Let's face it, anime fandom can be annoying as hell. Sure, the physical and online spaces where fans interact are great places to make friends, but there are some truly unpleasant things that can happen when enthusiasts start talking anime.
Despite the amount of morally positive series that exist, there's a shocking amount of toxic behavior in the anime fandom. Whether it's shipping wars, cosplay shaming, verbally eviscerating people who prefer dubbed anime, or just straight-up bigotry, there are a lot of problems that anime fans could do a better job of addressing. All anime fans have a shared passion, so there's no reason to be rude to one another.
Weeaboos are one of the most irritating aspects of Western anime fandom. A weeaboo is a fan who isn't Japanese, but who has decided that liking anime gives them free reign to appropriate Japanese culture. Weeaboos wear kimonos incorrectly, give themselves Japanese nicknames, and see Japan as some kind of idealized holy land for nerds. If they like you, you're "sugoi!" but if you anger them, they'll "korosu" you with the fake katana that they bought at an anime convention.
These fans treat Japanese people like extensions of the media that they love, and don't recognize that Japanese culture amounts to a lot more than cool cartoons. Whether it's adult men salivating over Asian teenagers, or someone insisting that they know everything there is to know about Japan because they watched Naruto, these fans relish in Japanese stereotypes, and don't really care about the people of Japan and their culture.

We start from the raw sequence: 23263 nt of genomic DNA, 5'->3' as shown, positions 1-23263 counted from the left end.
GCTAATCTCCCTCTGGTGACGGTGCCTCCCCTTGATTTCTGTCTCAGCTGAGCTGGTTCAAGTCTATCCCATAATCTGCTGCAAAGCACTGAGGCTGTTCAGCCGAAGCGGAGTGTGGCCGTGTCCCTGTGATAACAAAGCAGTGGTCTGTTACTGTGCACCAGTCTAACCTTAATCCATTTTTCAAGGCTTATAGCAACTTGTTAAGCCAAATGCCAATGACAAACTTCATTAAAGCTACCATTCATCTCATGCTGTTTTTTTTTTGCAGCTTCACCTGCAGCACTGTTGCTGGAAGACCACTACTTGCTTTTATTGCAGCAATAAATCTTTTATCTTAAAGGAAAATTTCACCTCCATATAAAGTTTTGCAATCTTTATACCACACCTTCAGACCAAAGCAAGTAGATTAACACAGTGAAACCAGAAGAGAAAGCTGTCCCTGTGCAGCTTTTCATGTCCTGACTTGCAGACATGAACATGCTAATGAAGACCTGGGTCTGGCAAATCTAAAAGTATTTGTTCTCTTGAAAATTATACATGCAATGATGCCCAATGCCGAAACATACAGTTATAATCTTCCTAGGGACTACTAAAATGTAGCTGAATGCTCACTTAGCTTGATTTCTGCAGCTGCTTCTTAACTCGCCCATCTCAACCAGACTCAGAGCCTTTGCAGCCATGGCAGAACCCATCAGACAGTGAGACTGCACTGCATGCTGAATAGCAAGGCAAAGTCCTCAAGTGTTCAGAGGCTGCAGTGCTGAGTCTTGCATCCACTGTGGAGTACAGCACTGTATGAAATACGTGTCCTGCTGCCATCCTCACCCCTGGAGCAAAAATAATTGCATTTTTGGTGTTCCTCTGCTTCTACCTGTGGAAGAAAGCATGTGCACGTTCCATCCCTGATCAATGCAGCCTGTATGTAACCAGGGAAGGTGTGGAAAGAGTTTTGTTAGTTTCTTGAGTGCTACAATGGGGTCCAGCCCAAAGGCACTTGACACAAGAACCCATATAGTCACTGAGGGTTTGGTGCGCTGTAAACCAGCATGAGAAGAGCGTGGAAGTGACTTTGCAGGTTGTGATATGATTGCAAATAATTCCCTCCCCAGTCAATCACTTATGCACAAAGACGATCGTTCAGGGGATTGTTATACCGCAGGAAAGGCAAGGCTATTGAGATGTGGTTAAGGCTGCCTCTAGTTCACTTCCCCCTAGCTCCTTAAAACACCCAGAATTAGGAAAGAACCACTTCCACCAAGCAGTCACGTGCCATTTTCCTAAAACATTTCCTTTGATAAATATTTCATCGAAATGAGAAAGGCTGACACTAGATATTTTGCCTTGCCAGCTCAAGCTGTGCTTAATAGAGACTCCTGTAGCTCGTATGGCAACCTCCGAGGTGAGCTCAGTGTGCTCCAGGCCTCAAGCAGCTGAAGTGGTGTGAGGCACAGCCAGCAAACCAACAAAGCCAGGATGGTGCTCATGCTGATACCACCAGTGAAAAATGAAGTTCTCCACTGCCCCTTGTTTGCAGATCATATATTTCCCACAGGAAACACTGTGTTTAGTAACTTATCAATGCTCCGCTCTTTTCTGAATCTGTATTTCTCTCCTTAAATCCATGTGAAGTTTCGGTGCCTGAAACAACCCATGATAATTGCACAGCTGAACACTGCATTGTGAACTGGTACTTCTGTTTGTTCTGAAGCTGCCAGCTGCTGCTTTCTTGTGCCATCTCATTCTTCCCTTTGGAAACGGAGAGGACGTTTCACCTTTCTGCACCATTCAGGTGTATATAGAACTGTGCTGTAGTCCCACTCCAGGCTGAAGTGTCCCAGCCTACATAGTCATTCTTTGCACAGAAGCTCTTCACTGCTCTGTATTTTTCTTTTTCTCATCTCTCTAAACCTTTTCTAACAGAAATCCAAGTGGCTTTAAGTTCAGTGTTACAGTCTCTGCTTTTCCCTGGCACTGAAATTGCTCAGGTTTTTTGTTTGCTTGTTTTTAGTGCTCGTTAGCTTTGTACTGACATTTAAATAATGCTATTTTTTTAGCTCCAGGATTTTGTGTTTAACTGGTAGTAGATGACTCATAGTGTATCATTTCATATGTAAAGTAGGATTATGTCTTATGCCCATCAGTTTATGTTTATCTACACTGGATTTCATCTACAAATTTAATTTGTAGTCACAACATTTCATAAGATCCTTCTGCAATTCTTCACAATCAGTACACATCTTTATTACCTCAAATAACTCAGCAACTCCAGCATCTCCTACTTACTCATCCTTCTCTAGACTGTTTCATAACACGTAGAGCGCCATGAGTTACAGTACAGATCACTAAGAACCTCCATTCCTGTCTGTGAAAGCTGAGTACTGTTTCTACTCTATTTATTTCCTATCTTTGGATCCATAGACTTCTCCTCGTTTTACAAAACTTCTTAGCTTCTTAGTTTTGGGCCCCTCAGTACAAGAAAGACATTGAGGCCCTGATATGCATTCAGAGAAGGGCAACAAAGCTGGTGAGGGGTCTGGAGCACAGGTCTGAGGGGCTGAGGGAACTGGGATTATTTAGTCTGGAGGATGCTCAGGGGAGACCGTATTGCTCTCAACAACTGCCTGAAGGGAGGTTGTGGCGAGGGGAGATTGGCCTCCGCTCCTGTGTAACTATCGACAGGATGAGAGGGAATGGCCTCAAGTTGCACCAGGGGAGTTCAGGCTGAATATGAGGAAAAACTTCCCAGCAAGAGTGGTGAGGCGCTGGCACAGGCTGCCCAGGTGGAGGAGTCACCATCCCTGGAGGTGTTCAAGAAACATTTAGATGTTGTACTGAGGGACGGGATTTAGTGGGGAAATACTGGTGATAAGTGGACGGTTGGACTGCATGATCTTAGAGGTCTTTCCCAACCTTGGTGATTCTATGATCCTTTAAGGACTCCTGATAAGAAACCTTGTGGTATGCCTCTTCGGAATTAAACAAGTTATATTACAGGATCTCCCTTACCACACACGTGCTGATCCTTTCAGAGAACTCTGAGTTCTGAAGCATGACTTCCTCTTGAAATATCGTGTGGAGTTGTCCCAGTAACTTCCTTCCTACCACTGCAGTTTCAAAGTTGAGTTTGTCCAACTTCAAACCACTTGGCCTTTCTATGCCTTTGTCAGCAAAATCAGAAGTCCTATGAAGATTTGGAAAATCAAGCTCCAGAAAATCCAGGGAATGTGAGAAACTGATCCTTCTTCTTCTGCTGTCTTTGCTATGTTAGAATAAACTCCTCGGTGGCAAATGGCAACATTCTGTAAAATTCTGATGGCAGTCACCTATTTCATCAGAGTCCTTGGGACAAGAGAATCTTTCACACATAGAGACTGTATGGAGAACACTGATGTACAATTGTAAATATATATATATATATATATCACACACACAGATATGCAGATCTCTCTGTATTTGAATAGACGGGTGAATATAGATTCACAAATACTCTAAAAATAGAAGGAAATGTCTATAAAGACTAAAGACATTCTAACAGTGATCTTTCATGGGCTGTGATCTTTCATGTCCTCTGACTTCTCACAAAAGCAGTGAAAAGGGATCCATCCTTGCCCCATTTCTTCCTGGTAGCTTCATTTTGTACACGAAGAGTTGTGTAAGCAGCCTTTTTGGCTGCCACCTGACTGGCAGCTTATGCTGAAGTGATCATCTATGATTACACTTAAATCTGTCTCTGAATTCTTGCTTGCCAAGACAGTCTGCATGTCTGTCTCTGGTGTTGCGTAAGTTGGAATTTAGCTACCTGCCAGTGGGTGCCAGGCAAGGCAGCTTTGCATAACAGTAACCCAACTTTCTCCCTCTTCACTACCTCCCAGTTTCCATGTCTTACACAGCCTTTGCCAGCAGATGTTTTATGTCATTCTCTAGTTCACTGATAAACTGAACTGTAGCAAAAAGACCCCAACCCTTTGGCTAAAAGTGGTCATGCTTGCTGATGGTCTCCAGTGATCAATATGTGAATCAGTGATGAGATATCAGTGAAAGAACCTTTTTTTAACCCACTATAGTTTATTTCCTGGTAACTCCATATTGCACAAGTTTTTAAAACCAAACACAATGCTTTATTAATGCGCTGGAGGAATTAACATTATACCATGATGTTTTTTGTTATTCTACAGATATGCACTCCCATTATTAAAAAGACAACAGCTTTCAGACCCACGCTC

Cosplay is a fantastic way to creatively express your love for anime, but the fun stops when people start cosplay shaming. Cosplay shaming involves insulting a cosplayer either for how their outfit looks, or how they look in it; in either case, its unkind and inappropriate.
There are a lot of reasons why a a cosplay outfit might not look identical to its animated counterpart. The cosplayer might have run into budget or time constraints, or they might be a beginner who isn't totally comfortable putting a costume together. Whatever their reasoning, they're just trying to have a good time, and they didn't dress up to gain your approval.
The worst examples of cosplay shaming are comments like "you're too fat to cosplay her, she's skinny" or "your skin is too dark to be that character." The cosplay community is supposed to be fun and inclusive, not a place for bigotry.
Imagine you're talking to a self-proclaimed anime fan, who really just got into anime. Other than a few random episodes of Pokémon back in the day, they've only really seen Sword Art Online, part of Naruto, and the first season of Attack on Titan. Is this person a "real" anime fan?
If you answered no, then you should know that a lot of fans find your attitude annoying. There's no test that you have to pass to be a real anime fan, you just have to enjoy anime. While it's great to familiarize yourself with a variety of anime — including classics and more obscure titles — you don't actually have to do anything specific to participate in the community. Your level of knowledge doesn't correlate to your enjoyment of the medium.
For complex neurological reasons, humans naturally love media that they were attached to during their teenage years. This means that there are a lot of adults in the anime fandom whose favorite shows came out in the '90s or 2000s.
While that's not inherently a problem, issues arise when fans insinuate that every anime made after their personal cut-off point is trash. These people usually forget about the plethora of not so good anime shows from years past, since they can only recall memories of their favorite series. Good storytelling has always and will always exist, and anime studios are perpetually expanding the tools that they use to tell those stories; people who reject modern anime are missing out on some seriously good content.
This attitude usually comes off as condescending to younger fans, who are actively making the memories that older generations reminisce about. Trash-talking new anime definitely doesn't encourage junior fans to check out the archives of anime history.